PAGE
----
Omnivore's Decade

10 years after 'The Omnivore's Dilemma,' Michael Pollan reflects

Ten years ago this summer, Michael Pollan released The Omnivore's Dilemma helping launch a revolution in food and provoking people around the country to ask, "Where does my food come from, and what does that mean globally?" This week in The Washington Post, Pollan examines how food in America has changed over the past decade and looks at the direction he hopes it is moving. Writing:

Pollan is also encouraged by changing statistics, pointing out that there has been a 180 percent increase in farmers' markets around the country over the past decade, as well as an increase in school garden programs, like Edible Schoolyard, with others on the rise. Also, Pollan points out that soda sales were down by 14 percent between 2004 and 2014. (Though, it's hard to ignore the fact that this article comes the same week as a study that draws a link between celebrity endorsements and the consumption of unhealthy foods by teens.)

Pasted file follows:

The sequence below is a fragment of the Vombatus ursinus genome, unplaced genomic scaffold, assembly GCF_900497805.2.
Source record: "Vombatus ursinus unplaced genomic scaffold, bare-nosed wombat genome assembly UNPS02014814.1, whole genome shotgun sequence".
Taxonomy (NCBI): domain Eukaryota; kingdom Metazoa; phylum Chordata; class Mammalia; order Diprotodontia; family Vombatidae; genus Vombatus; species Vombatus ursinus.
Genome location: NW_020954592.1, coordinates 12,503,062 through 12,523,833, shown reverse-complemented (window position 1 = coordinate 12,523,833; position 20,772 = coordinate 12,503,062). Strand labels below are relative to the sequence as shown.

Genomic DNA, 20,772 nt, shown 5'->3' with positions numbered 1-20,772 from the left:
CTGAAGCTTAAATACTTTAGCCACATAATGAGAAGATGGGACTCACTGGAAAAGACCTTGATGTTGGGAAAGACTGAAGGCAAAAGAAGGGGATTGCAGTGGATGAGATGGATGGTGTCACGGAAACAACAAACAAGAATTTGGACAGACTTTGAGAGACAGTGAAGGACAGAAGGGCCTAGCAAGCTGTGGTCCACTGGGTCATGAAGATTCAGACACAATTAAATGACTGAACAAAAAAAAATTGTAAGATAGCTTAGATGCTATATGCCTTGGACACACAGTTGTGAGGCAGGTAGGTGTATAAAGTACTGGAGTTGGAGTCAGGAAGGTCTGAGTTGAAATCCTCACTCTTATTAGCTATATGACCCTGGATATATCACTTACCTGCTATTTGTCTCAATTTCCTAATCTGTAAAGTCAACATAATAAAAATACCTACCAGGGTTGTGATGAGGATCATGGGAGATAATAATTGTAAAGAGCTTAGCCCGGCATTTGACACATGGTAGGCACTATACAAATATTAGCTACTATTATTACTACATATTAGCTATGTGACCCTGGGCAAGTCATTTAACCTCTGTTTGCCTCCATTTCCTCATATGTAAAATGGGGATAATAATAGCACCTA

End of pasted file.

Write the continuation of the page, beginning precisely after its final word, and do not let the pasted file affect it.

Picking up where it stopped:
While there are noticeable changes in the country's attitude toward its food, Pollan worries about "Big Food" buying up artisanal producers, fast-food companies promising to move toward healthier and more sustainable practices but not keeping their word, and "farm-washing," where industrialized food like eggs or meat are sold with misleading labels. Considering a recent study found that 73 percent of people buy food that's labeled "natural" even though that term isn't regulated or assigned a specific meaning when it comes to food, this is a valid concern.

A national food policy would take years to come together, but in Pollan's mind, it would: